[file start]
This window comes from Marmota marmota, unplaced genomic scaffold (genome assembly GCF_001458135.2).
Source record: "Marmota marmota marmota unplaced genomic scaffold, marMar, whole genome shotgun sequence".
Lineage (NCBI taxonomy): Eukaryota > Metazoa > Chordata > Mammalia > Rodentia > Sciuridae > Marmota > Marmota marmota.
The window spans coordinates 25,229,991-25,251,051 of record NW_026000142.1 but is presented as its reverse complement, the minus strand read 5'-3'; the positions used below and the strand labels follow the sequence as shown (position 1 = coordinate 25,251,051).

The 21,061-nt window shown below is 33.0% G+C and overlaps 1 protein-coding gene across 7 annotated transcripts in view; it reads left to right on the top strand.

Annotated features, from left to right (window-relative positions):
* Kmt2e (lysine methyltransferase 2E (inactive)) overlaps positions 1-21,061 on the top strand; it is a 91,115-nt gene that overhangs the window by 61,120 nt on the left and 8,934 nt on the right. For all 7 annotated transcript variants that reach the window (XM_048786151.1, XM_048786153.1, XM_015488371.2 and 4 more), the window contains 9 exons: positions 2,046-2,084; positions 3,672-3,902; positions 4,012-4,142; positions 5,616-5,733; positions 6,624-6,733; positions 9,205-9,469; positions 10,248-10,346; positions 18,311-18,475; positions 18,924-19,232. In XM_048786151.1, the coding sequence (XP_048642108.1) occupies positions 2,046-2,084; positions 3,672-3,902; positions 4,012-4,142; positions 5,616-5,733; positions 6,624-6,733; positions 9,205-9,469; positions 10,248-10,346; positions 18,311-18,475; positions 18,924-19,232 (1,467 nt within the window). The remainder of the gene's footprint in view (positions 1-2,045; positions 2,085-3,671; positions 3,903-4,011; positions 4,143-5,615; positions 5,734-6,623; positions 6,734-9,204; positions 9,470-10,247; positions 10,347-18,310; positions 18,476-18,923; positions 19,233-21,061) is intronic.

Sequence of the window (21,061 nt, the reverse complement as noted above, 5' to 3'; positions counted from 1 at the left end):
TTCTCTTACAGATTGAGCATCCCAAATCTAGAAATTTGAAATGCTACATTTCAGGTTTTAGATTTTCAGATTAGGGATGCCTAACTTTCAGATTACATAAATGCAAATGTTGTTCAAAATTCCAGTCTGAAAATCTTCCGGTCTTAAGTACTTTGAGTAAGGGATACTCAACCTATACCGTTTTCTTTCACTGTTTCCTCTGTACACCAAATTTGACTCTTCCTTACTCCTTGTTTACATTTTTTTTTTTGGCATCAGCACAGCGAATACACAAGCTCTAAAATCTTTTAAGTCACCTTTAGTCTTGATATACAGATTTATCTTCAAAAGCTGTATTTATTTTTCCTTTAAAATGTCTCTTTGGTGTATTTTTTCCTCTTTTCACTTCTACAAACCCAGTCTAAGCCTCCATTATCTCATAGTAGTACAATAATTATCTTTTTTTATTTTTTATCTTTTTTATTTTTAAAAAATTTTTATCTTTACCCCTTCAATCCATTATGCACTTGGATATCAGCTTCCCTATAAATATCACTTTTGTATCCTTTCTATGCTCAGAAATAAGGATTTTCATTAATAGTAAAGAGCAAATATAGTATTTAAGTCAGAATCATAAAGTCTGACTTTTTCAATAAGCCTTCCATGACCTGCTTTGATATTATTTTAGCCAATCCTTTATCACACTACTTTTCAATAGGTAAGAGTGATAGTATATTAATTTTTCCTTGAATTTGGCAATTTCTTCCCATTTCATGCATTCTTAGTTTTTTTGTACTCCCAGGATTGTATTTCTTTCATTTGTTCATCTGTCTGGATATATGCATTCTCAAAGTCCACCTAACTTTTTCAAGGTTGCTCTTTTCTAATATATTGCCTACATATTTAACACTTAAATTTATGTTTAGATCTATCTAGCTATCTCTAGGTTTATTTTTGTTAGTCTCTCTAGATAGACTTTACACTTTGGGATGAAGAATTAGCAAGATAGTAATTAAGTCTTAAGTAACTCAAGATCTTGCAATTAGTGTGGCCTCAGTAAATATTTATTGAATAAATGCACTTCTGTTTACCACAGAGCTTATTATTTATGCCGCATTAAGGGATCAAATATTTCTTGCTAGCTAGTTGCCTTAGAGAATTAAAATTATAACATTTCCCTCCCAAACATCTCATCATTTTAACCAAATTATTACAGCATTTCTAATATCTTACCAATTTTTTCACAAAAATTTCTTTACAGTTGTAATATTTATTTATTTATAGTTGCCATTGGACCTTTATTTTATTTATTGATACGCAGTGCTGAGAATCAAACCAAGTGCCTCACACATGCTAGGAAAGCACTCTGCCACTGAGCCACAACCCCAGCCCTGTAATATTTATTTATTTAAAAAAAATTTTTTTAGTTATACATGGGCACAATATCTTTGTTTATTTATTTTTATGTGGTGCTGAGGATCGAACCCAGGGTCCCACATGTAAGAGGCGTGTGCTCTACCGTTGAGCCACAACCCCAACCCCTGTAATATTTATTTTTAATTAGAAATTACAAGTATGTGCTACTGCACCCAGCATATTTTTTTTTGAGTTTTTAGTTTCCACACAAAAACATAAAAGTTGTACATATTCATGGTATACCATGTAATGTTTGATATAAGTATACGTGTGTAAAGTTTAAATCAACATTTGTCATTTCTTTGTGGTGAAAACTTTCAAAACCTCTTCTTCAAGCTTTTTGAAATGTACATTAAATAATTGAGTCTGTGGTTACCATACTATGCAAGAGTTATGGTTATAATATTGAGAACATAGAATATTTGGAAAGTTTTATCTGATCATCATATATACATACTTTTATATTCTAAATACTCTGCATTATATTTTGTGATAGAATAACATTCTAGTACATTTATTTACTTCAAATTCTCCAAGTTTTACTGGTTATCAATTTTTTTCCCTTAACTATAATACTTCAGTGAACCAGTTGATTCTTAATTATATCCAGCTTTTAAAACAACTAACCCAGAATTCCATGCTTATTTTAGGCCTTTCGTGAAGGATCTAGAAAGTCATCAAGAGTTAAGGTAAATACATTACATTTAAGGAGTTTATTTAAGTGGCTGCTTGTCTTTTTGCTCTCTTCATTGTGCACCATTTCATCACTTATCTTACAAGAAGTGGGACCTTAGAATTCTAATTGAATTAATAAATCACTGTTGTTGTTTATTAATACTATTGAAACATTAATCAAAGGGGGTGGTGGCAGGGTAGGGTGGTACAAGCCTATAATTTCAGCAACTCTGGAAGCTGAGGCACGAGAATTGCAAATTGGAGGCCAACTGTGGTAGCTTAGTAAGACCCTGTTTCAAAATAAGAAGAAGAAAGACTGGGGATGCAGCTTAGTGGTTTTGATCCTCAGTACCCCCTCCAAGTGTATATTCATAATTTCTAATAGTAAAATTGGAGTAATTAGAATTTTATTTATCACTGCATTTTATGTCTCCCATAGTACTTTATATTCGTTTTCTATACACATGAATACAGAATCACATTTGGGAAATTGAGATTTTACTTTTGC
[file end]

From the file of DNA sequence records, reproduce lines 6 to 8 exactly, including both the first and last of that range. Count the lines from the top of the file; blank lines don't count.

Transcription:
Annotated features, from left to right (window-relative positions):
* Kmt2e (lysine methyltransferase 2E (inactive)) overlaps positions 1-21,061 on the top strand; it is a 91,115-nt gene that overhangs the window by 61,120 nt on the left and 8,934 nt on the right. For all 7 annotated transcript variants that reach the window (XM_048786151.1, XM_048786153.1, XM_015488371.2 and 4 more), the window contains 9 exons: positions 2,046-2,084; positions 3,672-3,902; positions 4,012-4,142; positions 5,616-5,733; positions 6,624-6,733; positions 9,205-9,469; positions 10,248-10,346; positions 18,311-18,475; positions 18,924-19,232. In XM_048786151.1, the coding sequence (XP_048642108.1) occupies positions 2,046-2,084; positions 3,672-3,902; positions 4,012-4,142; positions 5,616-5,733; positions 6,624-6,733; positions 9,205-9,469; positions 10,248-10,346; positions 18,311-18,475; positions 18,924-19,232 (1,467 nt within the window). The remainder of the gene's footprint in view (positions 1-2,045; positions 2,085-3,671; positions 3,903-4,011; positions 4,143-5,615; positions 5,734-6,623; positions 6,734-9,204; positions 9,470-10,247; positions 10,347-18,310; positions 18,476-18,923; positions 19,233-21,061) is intronic.

Sequence of the window (21,061 nt, the reverse complement as noted above, 5' to 3'; positions counted from 1 at the left end):